Exodus: Gods and Kings

First Hit:  I couldn’t help but compare Cecil B. DeMille’s “The Ten Commandments” with this film and in many ways this film is more touching and it was also very slow at times.

This is a long and grandiose type film.

It does its best to create characters we can either like or dislike. Ramses (Joel Edgerton) has the look and feel of the antagonist but there is something missing and I couldn’t put my finger on it. Christian Bale plays Moses the adopted brother (of sorts) of Ramses both of whom are guided by Ramses father Seti (John Turturro).

Viceroy Hegep (Ben Mendelsohn) overhears that Moses is really a Hebrew and tells Ramses. Moses is ousted from the Egyptian royal family and finds his roots. He comes back to Egypt to free his people (600,000 Hebrews) and lead them home. Guided by a young boy, who represents the almighty, he witnesses the plagues and then leads the slaves through the Red Sea and to their ancestral home. This film was slow most of the time.

The 3-D version of the plagues was very good and it surpasses the previous film in realistic spectacle. Funny that I still liked the previous version of the parting of the Red Sea because the way the walls of the water jumped up. However, this film’s version is far more realistic and was very good as well. I don't think this film will do very well at the box office because the story telling here just isn’t very compelling.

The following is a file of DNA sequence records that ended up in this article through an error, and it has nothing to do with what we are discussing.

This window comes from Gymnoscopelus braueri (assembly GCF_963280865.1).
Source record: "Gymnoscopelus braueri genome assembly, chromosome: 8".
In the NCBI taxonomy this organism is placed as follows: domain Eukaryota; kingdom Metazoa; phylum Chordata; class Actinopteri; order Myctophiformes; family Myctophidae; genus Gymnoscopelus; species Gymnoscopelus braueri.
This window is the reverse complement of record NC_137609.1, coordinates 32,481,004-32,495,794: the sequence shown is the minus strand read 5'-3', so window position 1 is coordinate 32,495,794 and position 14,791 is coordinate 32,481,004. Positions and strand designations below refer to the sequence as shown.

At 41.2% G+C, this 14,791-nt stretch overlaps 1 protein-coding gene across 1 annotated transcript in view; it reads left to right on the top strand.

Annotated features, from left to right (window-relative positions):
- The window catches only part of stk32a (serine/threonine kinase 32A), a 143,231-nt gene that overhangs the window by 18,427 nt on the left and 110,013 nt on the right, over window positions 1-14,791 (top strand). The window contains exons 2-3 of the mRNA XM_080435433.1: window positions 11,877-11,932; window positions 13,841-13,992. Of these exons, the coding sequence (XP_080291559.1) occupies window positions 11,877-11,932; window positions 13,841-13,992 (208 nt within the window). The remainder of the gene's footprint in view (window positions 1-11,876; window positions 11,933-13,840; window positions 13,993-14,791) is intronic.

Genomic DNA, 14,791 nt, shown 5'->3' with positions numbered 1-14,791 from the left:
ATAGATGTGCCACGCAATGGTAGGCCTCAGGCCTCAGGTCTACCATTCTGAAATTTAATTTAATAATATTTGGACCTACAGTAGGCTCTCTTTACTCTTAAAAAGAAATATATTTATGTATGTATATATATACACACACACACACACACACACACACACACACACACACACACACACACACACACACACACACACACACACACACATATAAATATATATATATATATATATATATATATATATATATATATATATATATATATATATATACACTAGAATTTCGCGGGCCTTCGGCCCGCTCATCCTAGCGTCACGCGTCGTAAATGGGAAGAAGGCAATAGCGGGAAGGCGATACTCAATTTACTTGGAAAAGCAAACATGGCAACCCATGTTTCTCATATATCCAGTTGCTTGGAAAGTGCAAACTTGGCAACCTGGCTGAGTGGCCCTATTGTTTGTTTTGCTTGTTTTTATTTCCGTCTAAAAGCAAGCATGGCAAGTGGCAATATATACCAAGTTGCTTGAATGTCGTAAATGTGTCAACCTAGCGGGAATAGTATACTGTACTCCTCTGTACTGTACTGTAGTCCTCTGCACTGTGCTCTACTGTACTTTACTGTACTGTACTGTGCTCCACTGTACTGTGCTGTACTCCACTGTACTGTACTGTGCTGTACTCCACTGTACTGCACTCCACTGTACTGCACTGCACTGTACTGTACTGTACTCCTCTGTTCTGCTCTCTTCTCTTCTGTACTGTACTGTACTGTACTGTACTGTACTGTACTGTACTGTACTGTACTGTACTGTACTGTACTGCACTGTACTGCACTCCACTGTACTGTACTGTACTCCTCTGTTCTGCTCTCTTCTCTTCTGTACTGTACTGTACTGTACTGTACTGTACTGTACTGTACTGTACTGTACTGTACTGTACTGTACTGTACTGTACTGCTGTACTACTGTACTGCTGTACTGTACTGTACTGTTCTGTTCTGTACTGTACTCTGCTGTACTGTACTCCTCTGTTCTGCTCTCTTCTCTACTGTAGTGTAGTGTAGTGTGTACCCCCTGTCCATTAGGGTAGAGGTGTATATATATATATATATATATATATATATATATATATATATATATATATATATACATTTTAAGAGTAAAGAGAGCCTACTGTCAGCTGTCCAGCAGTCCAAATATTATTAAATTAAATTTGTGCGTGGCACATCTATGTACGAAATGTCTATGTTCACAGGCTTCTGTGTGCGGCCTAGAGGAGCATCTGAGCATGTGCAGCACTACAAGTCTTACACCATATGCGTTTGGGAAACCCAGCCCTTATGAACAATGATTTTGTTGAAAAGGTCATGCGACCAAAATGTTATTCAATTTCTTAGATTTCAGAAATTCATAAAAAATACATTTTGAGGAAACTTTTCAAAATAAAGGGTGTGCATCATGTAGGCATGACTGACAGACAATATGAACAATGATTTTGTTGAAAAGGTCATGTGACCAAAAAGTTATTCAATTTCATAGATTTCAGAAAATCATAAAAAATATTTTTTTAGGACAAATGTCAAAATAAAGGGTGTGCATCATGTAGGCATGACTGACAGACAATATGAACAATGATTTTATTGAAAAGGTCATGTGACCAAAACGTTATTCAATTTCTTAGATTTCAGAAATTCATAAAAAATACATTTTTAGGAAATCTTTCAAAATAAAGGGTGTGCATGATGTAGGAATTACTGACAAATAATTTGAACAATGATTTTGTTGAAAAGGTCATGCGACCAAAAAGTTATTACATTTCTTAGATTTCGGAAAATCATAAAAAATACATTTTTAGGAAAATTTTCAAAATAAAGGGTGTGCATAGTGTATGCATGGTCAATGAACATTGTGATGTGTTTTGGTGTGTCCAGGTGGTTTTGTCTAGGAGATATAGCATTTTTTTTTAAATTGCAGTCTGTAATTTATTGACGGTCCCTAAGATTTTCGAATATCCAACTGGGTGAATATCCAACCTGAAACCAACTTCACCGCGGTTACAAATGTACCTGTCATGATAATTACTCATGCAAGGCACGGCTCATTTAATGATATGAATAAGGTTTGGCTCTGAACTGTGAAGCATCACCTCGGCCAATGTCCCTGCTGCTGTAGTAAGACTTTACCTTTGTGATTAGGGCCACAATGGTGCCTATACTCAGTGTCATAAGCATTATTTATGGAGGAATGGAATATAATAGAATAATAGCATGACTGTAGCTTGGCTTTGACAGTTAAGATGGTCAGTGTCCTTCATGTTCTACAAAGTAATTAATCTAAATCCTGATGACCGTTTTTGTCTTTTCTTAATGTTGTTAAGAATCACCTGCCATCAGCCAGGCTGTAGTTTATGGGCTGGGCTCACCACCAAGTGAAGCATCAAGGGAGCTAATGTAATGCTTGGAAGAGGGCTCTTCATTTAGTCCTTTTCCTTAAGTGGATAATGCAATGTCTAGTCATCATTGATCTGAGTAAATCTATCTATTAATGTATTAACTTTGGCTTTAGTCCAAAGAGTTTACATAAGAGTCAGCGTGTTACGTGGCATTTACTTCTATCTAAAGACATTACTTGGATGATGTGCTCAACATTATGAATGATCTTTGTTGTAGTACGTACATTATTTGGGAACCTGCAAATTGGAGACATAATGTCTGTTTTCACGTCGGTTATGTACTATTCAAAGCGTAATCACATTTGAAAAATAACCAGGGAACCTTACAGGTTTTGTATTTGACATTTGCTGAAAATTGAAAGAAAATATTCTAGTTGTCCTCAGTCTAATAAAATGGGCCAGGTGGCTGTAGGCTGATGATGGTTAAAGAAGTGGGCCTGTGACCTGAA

Edgerton as Ramses is effective but doesn't carry the energy to make us want to find him the villain he's suppose to be. Bale does his best in this role and at times is really good, but the material slows him down. Turturro is really good as Seti because he carries the air of supremacy and intelligence perfectly. Mendelson in a smallish role is fabulous. He makes the most of this part. There were other big name actors in the film but their minor roles are not worth mentioning. Adam Cooper, Bill Collage, Jeffrey Caine, and Steven Zaillian wrote this over full script. Ridley Scott directed this overly full script. The best part was the effectiveness of creating great plagues.

Overall:  This was a long film that only begins to pick up during the plagues.